Terwijl er volop gegist wordt over wie de nieuwe paus zal worden (wordt het de Ghanese Peter Turkson of toch de Canadese Marc Ouellet), heeft de Indiase journalist en schrijver Manu Joseph, bekend van onder andere Het onzichtbare geluk van andere mensen in zijn magazine Open een open brief aan het Vaticaan geschreven. Een sollicitatiebrief om precies te zijn, om zich aan te melden als de nieuwe paus:
To The Roman Curia, The Holy See, Rome
In the aftermath of the sudden resignation of Pope Benedict XVI due to his advanced age and fear of delirium, which is reasonable taking into account the fact that when he was believed to be mentally fit he had said that condoms spread AIDS, as you seek a Supreme Pontiff of sound mind from an eminent pool of sixty-to-seventy-year-old virgins, kindly consider this application for the job of Pope from me, Manu Joseph I, a member of the laity.
I am aware that you do not seek applications, but I apply because the Church is in a precarious state and it has to consider extraordinary solutions. My CV, which is enclosed, may appear unremarkable at first glance, even pointless when the marital status is noted, but if observed carefully the applicant has merit. For instance, the Church is surely wise enough to know that men in long faithful tropical marriages are indeed somewhat acquainted with celibacy. Also, I am a young male, though not so young that I will lead cardinals to sin; and, once on Indian national television I was accused of misogyny; and, through my writings and one Facebook post, I believe I have relentlessly advertised the Son of God though in the form of an endearing sub-culture, actually to be honest, in the form of a liquor found in Kerala, which is named Jesus Christ because after you drink it, you will rise only on the third day. But more important than all this is that I am a novelist, which none of the former Popes have been, even though Christianity has emerged from the Great Story.
In fact, I can see clearly that the crisis that has befallen the Church is that it has failed to grasp the single most crucial principle today in the promotion of a cultural franchise, which is what the Church is. And the principle is very simply—do not antagonise women for they are the patrons of culture. Any work of quality fiction that fails to get this is doomed. The Holy See has much to learn from modern male novelists. The art of the new man is nothing if he is unable to transmit what women hold dear. The Church, on the other hand, is constantly annoying them. I do too, I am told, but at least I am aware.
Also, as the Church fights to survive in Europe where commonsense has reached epidemic proportions, and in the rest of the world where Protestants have employed song and dance and epilepsy to diminish Catholicism, I believe it is time for an Indian to transform Catholicism.
I must confess now, though, an important fact. Ever since I remember, I suspected that the world goes around the Sun, I even said so in school, long before Pope John Paul II confirmed it for all Catholics in 1992. I am confident that my juvenile arrogance will not be held against me. If this helps my case, let me say that I do believe that the opening line of the Great Story has influenced a whole body of science that is obsessed with the idea that the Universe had a beginning. Most of the infidels had no concept of a beginning, or that it is important, but the Church succeeded in seeding the idea in everybody’s head through the Belgian Catholic priest Lemaitre and his “hypothesis of the primeval atom”, which later evolved into the Big Bang theory. There was a time when great scientists saw through the Catholic influence on the Big Bang, but the theory is now so fundamental to science that the Church has prevailed. If I am made Pope, I will ensure that the Pontifical Academy of Sciences crushes any dissent as long as I am alive.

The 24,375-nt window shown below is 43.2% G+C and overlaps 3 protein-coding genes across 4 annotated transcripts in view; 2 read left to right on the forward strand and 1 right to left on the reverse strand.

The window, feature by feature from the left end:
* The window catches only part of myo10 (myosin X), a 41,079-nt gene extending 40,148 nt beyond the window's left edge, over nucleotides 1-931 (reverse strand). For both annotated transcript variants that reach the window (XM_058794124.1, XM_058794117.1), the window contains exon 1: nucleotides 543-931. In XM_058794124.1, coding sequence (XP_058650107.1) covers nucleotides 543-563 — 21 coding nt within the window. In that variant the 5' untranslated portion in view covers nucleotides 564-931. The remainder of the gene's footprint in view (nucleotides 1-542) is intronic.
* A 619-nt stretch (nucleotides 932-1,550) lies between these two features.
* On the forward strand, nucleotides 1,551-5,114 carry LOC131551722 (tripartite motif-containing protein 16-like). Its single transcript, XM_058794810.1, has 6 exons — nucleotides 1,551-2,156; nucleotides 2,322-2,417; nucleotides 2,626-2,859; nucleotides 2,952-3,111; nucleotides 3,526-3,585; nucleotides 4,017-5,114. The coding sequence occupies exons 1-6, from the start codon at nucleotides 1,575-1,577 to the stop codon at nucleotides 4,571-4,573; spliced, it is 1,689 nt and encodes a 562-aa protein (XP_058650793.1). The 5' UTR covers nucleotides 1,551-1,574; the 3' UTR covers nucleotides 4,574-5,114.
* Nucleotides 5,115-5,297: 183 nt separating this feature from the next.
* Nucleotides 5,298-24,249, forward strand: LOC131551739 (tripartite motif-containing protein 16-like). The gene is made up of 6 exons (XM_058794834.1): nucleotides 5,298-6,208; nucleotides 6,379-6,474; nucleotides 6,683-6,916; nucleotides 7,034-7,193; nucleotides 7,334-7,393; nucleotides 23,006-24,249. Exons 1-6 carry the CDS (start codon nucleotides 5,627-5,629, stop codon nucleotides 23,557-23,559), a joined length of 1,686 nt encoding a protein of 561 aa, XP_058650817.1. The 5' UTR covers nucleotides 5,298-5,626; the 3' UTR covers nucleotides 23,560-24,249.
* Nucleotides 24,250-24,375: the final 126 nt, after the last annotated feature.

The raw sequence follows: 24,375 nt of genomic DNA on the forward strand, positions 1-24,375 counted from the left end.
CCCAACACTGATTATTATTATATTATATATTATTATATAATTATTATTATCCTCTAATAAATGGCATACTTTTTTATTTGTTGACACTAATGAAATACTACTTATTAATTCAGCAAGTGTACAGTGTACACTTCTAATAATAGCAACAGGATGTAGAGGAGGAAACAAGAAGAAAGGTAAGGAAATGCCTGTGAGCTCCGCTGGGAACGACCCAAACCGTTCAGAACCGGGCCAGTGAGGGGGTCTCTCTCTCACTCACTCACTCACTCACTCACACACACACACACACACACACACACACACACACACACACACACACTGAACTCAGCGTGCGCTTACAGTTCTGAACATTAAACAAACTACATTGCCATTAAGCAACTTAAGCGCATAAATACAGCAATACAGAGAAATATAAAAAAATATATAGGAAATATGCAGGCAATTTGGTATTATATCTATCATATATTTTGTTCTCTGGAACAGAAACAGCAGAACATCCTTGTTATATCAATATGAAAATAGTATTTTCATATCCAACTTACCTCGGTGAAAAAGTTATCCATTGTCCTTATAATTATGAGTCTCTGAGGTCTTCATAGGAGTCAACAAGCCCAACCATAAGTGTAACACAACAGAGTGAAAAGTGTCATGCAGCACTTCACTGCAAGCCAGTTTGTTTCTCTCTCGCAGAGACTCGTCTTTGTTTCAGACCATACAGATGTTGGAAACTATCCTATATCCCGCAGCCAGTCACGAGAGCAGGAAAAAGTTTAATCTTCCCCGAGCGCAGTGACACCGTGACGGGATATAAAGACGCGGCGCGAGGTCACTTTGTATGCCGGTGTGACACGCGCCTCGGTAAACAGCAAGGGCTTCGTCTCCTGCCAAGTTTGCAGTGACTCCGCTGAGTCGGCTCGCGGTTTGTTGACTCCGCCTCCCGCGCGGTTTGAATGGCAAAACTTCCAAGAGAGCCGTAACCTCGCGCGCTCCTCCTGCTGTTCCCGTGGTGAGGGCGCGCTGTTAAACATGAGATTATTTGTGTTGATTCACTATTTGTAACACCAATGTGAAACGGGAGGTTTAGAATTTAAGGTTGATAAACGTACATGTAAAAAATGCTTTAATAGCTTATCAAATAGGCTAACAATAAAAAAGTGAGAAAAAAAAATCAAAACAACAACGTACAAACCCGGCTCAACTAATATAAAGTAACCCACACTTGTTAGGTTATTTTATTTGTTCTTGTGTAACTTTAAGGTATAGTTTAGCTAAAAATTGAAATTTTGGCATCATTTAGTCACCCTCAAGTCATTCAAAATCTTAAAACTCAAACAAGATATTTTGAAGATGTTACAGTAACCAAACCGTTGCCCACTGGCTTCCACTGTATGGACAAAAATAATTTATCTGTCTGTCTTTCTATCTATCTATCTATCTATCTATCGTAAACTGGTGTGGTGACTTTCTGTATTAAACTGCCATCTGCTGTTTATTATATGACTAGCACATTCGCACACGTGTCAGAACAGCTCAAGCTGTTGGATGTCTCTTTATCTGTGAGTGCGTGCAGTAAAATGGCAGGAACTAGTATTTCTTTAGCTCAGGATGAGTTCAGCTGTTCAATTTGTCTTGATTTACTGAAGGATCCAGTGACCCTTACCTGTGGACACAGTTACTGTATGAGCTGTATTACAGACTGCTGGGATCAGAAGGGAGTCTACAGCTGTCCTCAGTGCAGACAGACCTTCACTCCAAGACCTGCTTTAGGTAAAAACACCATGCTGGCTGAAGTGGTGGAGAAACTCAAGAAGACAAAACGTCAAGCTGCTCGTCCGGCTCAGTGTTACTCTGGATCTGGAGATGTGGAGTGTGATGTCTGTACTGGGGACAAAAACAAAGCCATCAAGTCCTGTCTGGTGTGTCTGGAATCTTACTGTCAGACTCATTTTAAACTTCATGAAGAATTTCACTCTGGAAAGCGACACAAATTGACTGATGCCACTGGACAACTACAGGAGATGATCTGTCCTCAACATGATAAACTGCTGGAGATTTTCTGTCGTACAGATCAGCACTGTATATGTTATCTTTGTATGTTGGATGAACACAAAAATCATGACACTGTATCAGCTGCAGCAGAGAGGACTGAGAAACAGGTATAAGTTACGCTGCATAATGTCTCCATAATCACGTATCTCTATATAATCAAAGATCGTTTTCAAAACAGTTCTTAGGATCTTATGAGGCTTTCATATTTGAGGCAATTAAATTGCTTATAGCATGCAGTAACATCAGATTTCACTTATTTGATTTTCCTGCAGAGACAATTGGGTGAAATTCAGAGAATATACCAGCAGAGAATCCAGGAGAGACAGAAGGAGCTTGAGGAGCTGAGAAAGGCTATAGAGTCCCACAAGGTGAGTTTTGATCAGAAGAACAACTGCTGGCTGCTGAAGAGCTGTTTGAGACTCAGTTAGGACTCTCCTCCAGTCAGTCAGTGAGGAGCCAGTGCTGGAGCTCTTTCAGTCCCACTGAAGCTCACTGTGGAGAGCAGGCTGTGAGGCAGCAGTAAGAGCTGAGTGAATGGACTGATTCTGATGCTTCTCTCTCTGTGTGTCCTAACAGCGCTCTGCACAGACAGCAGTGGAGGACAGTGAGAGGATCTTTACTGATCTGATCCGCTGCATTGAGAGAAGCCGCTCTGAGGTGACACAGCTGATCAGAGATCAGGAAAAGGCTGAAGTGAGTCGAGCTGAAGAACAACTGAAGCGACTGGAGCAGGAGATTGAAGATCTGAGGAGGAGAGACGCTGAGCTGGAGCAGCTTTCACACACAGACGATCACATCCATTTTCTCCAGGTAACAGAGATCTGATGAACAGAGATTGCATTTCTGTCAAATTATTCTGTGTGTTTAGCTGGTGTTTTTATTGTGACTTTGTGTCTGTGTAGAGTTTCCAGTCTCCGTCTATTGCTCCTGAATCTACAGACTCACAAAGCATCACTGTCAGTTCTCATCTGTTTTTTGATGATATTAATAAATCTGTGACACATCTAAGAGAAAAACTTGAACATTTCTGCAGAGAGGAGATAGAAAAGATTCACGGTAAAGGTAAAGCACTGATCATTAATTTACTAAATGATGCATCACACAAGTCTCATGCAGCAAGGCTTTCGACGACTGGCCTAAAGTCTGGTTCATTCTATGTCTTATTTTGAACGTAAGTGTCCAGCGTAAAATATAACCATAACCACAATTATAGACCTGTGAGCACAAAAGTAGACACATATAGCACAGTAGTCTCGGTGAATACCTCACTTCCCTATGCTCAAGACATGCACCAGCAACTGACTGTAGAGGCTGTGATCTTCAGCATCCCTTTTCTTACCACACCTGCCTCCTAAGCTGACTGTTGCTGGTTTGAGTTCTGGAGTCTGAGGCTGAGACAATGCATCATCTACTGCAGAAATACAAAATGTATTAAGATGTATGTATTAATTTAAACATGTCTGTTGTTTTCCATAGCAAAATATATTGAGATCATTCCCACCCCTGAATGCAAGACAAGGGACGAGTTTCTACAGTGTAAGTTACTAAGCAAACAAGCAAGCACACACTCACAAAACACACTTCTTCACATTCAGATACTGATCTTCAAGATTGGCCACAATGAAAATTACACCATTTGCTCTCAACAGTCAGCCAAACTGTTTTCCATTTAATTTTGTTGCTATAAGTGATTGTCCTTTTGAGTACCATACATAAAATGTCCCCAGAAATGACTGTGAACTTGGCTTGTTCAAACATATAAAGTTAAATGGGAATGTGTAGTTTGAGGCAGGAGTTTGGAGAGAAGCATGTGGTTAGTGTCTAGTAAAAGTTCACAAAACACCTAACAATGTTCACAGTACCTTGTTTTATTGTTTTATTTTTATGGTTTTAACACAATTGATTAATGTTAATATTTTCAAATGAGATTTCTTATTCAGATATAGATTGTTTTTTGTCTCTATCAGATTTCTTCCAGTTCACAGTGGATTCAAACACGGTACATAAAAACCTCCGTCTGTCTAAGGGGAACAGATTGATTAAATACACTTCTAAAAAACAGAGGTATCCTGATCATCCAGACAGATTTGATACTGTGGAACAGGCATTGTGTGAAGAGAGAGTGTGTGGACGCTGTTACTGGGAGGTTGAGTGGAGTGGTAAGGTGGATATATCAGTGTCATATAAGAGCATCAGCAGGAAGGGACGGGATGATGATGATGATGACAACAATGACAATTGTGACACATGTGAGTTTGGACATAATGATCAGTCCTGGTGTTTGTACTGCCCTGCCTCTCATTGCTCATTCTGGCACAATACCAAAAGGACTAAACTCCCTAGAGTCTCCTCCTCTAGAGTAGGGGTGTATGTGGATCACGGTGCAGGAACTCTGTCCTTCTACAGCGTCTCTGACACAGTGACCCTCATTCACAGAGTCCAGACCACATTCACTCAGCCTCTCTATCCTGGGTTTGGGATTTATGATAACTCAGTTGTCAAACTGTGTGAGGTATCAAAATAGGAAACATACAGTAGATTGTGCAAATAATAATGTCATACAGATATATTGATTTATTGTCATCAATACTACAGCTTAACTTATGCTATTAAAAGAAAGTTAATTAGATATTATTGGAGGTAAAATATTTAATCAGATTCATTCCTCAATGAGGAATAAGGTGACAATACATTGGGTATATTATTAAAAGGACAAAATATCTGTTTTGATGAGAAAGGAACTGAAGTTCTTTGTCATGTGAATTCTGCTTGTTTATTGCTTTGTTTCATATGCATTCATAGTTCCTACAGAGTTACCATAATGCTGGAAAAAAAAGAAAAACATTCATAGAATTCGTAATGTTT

As you are aware, church attendance is falling in the First World. In France, for instance, only 10 per cent of Catholics attend Sunday mass. In India, the secretary general of the Catholic Bishops’ Conference of India told me (about seven years ago)* the figure is 80 per cent. And most of them donate. Because of their relative poverty and currency rates, their donation is not as valuable as that of the sheep in the rich world, but India is prospering and growing. Imagine what an Indian Pope can do for the Church in the next few decades. This is the place, Roman Curia, this is it. There are already 17 million Indian Catholics, four times the number of Catholics in Great Britain and one third of America’s herd. Also, for several years now, as there has been a paucity of priests in the West, it has been outsourcing Indian priests, who are plentiful.
I hope I am not insolent in stating the fact that the Pope is not the only Catholic who rules over 1.2 billion. There is a Roman Catholic in India who rules exactly as many people, and I have a letter of recommendation from her in your language, which I do not understand:
Sono felice di scrivere questa lettera. Non fidarti di questo ragazzo.
Het onzichtbare geluk van andere mensen
Onze ‘nieuwe paus’ heeft ook een eigen bijbel, Het onzichtbare geluk van andere mensen. Een ontroerende, zwartkomische vertelling op de dunne scheidslijn tussen waan en werkelijkheid. Wanneer de zeventienjarige Unni zich van het leven berooft door van het dak te springen, gaat zijn vader Ousep op zoek naar een verklaring. Waarom kiest een mooie, intelligente jongen met een groot talent voor striptekenen voor zo n stap? Ousep, die twee sigaretten tegelijk rookt omdat drie gewoon te veel is, zoekt klasgenoten van Unni op en vraagt ze naar zijn zoon, wat ze van hem vonden en hoe ze zijn daad verklaren. De zoektocht levert niets op, tot er drie jaar na Unni’s dood een pakketje arriveert met een raadselachtige strip die hij op de dag van zijn sprong verstuurde. Een boek waar je – heel zichtbaar – heel gelukkig van wordt!